By Neil Patrick
Linkedin holds the key to a world of opportunity for all of us, if we can just learn to accept one simple truth...
I discuss LinkedIn a lot with my offline network.
I also chastise many of my professional friends for their failures to take it seriously. The main reason I do this is that they only think about it when it is too late. Like when they lose their job, or are struggling to progress some aspect of their career or business.
LinkedIn cannot and will not deliver benefits for you if you only turn to it when you desperately need help…unless you have invested already for months and years beforehand.
But if you have already made that investment, then you’ll have a network of relevant connections that can you can turn to. People who know something or someone that you need.
And if you have paid it forward, investing in helping others in your network, with absolutely no demand for anything in return, you’ll have their goodwill too.
But it’s not a mechanical process. It has an element of randomness about it for sure.
A few months ago I happened to see a particularly erudite and insightful comment posted on LinkedIn. I wasn't in any way connected to the poster. So I simply clicked ‘like’ and wrote one sentence of praise.
Total time invested? About 60 seconds.
The poster happened to be a very senior investment banker. He invited me to connect which I did. Several emails and phone calls flowed from this over the following weeks. We had an easy rapport. We got to know each other properly. We discovered how we could collaborate and be of value to each other.
We now have a very productive business relationship, where we provide real value to each other.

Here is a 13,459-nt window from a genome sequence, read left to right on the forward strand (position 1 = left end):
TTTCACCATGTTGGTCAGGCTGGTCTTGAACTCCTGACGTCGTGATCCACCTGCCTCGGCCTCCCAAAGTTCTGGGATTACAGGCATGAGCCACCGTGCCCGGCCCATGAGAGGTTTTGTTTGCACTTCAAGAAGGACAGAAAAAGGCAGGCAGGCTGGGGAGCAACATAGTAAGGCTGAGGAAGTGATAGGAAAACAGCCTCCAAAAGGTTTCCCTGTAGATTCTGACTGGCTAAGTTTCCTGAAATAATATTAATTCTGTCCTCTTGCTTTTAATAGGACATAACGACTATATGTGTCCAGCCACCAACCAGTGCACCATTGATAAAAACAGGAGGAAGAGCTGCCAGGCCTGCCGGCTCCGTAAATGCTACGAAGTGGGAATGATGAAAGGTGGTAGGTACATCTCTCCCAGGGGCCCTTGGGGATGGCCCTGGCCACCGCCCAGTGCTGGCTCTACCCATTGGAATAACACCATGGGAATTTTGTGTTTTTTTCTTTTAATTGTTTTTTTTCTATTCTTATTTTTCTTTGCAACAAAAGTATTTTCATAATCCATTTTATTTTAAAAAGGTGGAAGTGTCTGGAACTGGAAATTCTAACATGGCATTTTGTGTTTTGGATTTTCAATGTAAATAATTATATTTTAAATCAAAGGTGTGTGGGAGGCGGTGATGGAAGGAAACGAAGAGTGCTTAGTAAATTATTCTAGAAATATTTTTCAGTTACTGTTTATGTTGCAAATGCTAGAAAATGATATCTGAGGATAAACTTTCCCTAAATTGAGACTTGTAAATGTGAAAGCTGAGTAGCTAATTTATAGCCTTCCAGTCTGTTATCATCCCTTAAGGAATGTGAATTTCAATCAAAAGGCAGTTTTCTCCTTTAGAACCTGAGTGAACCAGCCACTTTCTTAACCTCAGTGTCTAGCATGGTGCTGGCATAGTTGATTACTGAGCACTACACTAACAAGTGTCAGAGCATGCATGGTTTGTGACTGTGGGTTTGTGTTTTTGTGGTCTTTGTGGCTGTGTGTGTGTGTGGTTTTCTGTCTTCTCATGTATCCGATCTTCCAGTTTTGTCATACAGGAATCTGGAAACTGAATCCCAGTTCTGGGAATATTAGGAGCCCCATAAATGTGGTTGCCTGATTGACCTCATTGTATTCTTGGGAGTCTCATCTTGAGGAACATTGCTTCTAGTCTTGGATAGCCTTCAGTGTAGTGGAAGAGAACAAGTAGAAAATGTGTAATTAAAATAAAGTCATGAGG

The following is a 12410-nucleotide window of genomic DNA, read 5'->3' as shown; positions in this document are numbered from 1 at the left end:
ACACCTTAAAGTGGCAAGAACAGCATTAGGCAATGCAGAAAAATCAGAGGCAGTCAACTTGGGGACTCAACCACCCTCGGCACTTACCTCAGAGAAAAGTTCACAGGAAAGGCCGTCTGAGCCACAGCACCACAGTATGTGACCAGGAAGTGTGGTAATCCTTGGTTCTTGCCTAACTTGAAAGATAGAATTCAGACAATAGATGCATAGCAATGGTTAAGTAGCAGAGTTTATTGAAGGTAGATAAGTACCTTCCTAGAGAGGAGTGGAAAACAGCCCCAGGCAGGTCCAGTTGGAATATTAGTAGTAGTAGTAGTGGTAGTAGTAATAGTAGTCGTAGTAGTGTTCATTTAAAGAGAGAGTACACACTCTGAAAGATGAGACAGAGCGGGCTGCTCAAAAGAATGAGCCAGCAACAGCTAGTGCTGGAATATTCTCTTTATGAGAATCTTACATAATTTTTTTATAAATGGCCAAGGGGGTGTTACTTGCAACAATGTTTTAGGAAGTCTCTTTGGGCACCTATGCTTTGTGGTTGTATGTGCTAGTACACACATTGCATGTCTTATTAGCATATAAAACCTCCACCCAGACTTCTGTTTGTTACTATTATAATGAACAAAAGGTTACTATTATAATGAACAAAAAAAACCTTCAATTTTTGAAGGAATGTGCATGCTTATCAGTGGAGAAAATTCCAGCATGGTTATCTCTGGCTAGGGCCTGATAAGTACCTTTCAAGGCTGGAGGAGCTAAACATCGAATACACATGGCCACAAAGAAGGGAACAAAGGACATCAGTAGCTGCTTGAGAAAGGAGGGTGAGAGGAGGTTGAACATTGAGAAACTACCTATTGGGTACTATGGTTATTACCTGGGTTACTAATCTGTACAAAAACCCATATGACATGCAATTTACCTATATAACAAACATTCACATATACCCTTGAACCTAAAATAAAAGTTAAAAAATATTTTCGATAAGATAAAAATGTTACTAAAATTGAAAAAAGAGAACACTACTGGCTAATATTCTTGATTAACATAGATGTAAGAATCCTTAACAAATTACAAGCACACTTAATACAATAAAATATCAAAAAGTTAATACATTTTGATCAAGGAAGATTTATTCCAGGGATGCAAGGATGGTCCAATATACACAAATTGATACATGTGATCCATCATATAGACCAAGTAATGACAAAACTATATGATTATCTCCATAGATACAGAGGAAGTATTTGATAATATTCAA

In the real world, our paths would never have crossed.
Today, I know I can pick up the phone to him at any time and discuss anything where I think he can be of help.
That’s just one example. I have dozens more similar stories I could tell you. Every relationship is different, but they all started in the same way…a more or less random encounter on social media.
And this is why I think people struggle with seeing the value of social media for their careers. If you’re in manufacturing, you think in term of raw materials, processes and the value of goods you can sell. If you are more financially focussed, you want to see the return on every investment you make. If I spend this…what do I get back?
But this misses the point entirely. I accept that 90% of the connections I make on LinkedIn will never create any value directly beyond some friendly exchanges and perhaps a tip off here and there. But by the same token, 10% of them will be priceless. I just don’t know which ones. And I never will.
Pharmaceutical firms view their businesses in a similar way. They invest billions every year in research and development of new drugs. And they know that 90% or more of them will never get to market, let alone earn them any revenues.
But they also know that they only have to have one which does make it through to generate millions or even billions of revenues in the future. And so they continue to invest steadily in potential new treatments, in the full knowledge that most will fail.
It’s exactly the same with LinkedIn. You only need one job, one person, one exchange to transform everything and change your prospects. One change to your profile can transform how others see you. One comment can lead to a world of opportunity.
And the only way that will happen is if you invest steadily every day in a way which makes sense for the outcomes you are seeking.
If you are mindful and focussed, you will achieve the outcomes you seek.
Just don’t expect LinkedIn to deliver unless you have committed to it with a purpose from the start. And paid your dues.